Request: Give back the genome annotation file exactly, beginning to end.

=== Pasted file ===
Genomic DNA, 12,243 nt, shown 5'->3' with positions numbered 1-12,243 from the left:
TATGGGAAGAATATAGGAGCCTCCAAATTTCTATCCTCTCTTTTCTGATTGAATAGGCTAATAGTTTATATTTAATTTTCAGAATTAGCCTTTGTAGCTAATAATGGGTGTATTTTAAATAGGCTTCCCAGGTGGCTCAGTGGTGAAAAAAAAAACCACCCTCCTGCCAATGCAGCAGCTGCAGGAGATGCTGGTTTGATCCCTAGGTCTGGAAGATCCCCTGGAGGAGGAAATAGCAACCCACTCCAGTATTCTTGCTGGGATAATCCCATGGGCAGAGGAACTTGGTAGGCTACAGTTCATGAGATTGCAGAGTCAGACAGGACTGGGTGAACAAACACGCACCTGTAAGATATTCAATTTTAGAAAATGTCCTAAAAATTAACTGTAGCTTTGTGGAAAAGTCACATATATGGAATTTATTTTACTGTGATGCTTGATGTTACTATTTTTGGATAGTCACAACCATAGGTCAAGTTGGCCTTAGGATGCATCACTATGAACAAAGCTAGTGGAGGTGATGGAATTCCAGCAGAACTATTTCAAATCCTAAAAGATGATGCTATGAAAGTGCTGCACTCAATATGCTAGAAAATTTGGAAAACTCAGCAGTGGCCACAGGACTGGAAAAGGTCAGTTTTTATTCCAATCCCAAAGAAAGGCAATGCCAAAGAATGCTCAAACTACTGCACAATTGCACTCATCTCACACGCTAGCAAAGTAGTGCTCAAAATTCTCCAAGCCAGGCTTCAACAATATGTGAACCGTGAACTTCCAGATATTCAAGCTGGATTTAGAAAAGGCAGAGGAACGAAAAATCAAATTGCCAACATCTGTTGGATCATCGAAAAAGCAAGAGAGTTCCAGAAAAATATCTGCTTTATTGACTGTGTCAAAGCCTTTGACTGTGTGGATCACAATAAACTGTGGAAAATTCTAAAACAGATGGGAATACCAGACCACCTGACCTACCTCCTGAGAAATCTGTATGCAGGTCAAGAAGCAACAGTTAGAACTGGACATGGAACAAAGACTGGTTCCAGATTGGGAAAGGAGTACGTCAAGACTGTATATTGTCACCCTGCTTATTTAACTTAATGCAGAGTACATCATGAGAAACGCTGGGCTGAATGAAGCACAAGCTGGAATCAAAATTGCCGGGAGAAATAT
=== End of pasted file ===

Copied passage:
Genomic DNA, 12,243 nt, shown 5'->3' with positions numbered 1-12,243 from the left:
TATGGGAAGAATATAGGAGCCTCCAAATTTCTATCCTCTCTTTTCTGATTGAATAGGCTAATAGTTTATATTTAATTTTCAGAATTAGCCTTTGTAGCTAATAATGGGTGTATTTTAAATAGGCTTCCCAGGTGGCTCAGTGGTGAAAAAAAAAACCACCCTCCTGCCAATGCAGCAGCTGCAGGAGATGCTGGTTTGATCCCTAGGTCTGGAAGATCCCCTGGAGGAGGAAATAGCAACCCACTCCAGTATTCTTGCTGGGATAATCCCATGGGCAGAGGAACTTGGTAGGCTACAGTTCATGAGATTGCAGAGTCAGACAGGACTGGGTGAACAAACACGCACCTGTAAGATATTCAATTTTAGAAAATGTCCTAAAAATTAACTGTAGCTTTGTGGAAAAGTCACATATATGGAATTTATTTTACTGTGATGCTTGATGTTACTATTTTTGGATAGTCACAACCATAGGTCAAGTTGGCCTTAGGATGCATCACTATGAACAAAGCTAGTGGAGGTGATGGAATTCCAGCAGAACTATTTCAAATCCTAAAAGATGATGCTATGAAAGTGCTGCACTCAATATGCTAGAAAATTTGGAAAACTCAGCAGTGGCCACAGGACTGGAAAAGGTCAGTTTTTATTCCAATCCCAAAGAAAGGCAATGCCAAAGAATGCTCAAACTACTGCACAATTGCACTCATCTCACACGCTAGCAAAGTAGTGCTCAAAATTCTCCAAGCCAGGCTTCAACAATATGTGAACCGTGAACTTCCAGATATTCAAGCTGGATTTAGAAAAGGCAGAGGAACGAAAAATCAAATTGCCAACATCTGTTGGATCATCGAAAAAGCAAGAGAGTTCCAGAAAAATATCTGCTTTATTGACTGTGTCAAAGCCTTTGACTGTGTGGATCACAATAAACTGTGGAAAATTCTAAAACAGATGGGAATACCAGACCACCTGACCTACCTCCTGAGAAATCTGTATGCAGGTCAAGAAGCAACAGTTAGAACTGGACATGGAACAAAGACTGGTTCCAGATTGGGAAAGGAGTACGTCAAGACTGTATATTGTCACCCTGCTTATTTAACTTAATGCAGAGTACATCATGAGAAACGCTGGGCTGAATGAAGCACAAGCTGGAATCAAAATTGCCGGGAGAAATAT